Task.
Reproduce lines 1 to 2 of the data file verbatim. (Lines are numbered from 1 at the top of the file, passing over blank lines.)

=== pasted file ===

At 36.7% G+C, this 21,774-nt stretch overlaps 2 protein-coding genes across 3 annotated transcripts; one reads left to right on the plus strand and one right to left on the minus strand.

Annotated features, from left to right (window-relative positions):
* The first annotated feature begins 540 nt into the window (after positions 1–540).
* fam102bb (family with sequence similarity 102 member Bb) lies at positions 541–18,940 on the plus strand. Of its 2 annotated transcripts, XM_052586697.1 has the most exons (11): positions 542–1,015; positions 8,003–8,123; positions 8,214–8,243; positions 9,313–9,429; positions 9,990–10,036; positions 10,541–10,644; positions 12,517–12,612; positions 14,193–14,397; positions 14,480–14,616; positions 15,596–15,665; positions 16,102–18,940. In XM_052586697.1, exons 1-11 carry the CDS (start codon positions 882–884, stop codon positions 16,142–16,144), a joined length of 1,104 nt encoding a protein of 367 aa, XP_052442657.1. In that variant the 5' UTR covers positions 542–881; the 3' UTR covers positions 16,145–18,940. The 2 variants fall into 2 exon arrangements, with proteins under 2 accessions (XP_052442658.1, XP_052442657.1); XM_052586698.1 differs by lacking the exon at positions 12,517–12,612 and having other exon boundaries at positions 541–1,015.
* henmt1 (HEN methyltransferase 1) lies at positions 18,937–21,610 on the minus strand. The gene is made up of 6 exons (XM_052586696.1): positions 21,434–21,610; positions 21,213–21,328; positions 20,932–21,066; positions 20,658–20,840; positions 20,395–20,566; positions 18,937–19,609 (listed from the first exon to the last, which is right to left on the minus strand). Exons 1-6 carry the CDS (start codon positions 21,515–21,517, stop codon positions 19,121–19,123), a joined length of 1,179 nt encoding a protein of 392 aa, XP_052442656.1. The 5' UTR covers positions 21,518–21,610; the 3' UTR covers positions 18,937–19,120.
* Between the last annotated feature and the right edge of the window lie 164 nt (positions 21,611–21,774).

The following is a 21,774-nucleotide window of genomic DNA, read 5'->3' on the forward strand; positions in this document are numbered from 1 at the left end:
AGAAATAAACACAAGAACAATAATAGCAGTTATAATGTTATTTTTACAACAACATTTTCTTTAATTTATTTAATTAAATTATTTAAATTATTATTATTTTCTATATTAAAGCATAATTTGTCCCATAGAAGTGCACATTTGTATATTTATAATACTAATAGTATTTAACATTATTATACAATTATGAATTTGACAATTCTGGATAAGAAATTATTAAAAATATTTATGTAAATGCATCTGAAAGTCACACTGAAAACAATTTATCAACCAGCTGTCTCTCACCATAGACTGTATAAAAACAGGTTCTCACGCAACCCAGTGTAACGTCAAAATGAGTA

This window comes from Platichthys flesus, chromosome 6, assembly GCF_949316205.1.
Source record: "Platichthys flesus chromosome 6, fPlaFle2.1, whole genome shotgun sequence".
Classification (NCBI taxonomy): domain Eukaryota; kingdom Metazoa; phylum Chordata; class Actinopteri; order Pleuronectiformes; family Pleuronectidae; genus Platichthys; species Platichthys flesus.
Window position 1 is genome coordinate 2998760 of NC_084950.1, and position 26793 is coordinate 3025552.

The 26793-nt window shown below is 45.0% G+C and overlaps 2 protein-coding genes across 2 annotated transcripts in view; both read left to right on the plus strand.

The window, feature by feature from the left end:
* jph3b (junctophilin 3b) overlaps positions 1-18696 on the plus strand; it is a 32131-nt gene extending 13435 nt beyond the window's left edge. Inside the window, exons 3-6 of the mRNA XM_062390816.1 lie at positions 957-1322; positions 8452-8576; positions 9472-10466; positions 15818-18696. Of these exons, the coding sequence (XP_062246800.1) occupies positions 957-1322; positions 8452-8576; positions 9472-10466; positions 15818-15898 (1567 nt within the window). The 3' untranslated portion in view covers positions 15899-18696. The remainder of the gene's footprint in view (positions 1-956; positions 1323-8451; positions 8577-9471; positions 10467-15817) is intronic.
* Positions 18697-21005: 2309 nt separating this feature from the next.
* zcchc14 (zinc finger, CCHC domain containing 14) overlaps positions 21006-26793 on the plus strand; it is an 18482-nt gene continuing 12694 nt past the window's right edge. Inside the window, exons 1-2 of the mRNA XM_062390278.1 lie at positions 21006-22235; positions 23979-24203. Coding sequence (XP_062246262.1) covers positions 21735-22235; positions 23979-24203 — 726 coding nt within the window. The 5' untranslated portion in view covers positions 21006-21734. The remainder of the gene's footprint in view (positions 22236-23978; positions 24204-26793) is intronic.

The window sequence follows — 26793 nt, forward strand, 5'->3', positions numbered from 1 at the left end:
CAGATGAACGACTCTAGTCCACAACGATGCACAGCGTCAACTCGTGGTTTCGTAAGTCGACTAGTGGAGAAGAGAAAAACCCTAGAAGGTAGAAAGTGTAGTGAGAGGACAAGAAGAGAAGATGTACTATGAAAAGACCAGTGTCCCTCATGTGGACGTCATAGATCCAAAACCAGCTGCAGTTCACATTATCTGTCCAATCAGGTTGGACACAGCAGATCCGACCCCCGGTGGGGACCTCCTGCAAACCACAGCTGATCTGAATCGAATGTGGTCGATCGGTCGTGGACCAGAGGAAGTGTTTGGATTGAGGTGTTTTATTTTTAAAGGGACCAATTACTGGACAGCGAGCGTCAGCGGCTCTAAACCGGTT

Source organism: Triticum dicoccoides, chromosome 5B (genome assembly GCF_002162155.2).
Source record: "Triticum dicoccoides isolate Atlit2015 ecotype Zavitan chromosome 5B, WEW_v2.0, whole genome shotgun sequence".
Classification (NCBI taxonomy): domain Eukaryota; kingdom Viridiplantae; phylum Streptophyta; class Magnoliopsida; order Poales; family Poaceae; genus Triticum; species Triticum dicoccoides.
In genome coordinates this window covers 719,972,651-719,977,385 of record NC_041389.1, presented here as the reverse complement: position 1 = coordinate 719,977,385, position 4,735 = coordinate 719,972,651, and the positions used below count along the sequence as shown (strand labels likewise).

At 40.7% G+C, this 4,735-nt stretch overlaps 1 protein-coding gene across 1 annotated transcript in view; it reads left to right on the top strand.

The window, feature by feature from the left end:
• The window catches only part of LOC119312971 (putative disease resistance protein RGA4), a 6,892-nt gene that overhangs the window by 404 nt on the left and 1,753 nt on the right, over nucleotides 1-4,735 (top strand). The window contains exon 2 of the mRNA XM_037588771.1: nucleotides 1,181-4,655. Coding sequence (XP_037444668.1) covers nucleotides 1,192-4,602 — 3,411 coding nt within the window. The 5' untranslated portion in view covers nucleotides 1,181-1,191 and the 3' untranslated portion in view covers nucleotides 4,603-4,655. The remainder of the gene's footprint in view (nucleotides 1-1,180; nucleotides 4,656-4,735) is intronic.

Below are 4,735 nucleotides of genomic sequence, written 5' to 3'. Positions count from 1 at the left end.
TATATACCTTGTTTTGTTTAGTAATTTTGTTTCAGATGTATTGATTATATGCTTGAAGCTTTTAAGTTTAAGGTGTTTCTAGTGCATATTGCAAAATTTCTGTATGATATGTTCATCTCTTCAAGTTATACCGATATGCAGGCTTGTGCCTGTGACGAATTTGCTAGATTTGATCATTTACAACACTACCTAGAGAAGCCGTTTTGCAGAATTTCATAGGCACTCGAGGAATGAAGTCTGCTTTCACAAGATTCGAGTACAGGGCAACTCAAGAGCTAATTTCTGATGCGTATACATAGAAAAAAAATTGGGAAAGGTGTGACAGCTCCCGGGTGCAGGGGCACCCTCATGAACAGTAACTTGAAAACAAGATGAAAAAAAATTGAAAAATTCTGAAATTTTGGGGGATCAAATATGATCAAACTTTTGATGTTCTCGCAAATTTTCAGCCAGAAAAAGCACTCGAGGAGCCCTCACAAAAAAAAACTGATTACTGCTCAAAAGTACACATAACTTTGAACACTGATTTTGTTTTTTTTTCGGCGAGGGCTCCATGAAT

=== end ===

At 36.7% G+C, this 21,774-nt stretch overlaps 2 protein-coding genes across 3 annotated transcripts; one reads left to right on the plus strand and one right to left on the minus strand.

Annotated features, from left to right (window-relative positions):